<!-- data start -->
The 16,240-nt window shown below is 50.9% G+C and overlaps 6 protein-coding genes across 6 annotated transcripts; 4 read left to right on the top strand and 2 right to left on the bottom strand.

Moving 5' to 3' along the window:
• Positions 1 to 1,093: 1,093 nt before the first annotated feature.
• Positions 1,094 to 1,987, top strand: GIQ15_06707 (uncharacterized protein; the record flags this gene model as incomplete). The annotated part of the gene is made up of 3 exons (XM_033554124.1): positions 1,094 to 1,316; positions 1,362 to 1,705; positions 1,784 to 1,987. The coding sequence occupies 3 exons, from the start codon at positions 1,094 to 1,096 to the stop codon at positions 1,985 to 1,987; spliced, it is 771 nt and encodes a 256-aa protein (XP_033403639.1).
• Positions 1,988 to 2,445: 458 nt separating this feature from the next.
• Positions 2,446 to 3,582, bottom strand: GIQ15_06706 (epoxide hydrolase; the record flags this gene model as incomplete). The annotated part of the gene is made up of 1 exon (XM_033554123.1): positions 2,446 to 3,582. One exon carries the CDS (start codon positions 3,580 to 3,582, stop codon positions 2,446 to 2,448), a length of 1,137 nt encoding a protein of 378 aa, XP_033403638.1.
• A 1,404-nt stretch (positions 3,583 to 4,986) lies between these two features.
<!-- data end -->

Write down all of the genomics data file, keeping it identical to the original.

The 16,240-nt window shown below is 50.9% G+C and overlaps 6 protein-coding genes across 6 annotated transcripts; 4 read left to right on the top strand and 2 right to left on the bottom strand.

Moving 5' to 3' along the window:
• Positions 1 to 1,093: 1,093 nt before the first annotated feature.
• Positions 1,094 to 1,987, top strand: GIQ15_06707 (uncharacterized protein; the record flags this gene model as incomplete). The annotated part of the gene is made up of 3 exons (XM_033554124.1): positions 1,094 to 1,316; positions 1,362 to 1,705; positions 1,784 to 1,987. The coding sequence occupies 3 exons, from the start codon at positions 1,094 to 1,096 to the stop codon at positions 1,985 to 1,987; spliced, it is 771 nt and encodes a 256-aa protein (XP_033403639.1).
• Positions 1,988 to 2,445: 458 nt separating this feature from the next.
• Positions 2,446 to 3,582, bottom strand: GIQ15_06706 (epoxide hydrolase; the record flags this gene model as incomplete). The annotated part of the gene is made up of 1 exon (XM_033554123.1): positions 2,446 to 3,582. One exon carries the CDS (start codon positions 3,580 to 3,582, stop codon positions 2,446 to 2,448), a length of 1,137 nt encoding a protein of 378 aa, XP_033403638.1.
• A 1,404-nt stretch (positions 3,583 to 4,986) lies between these two features.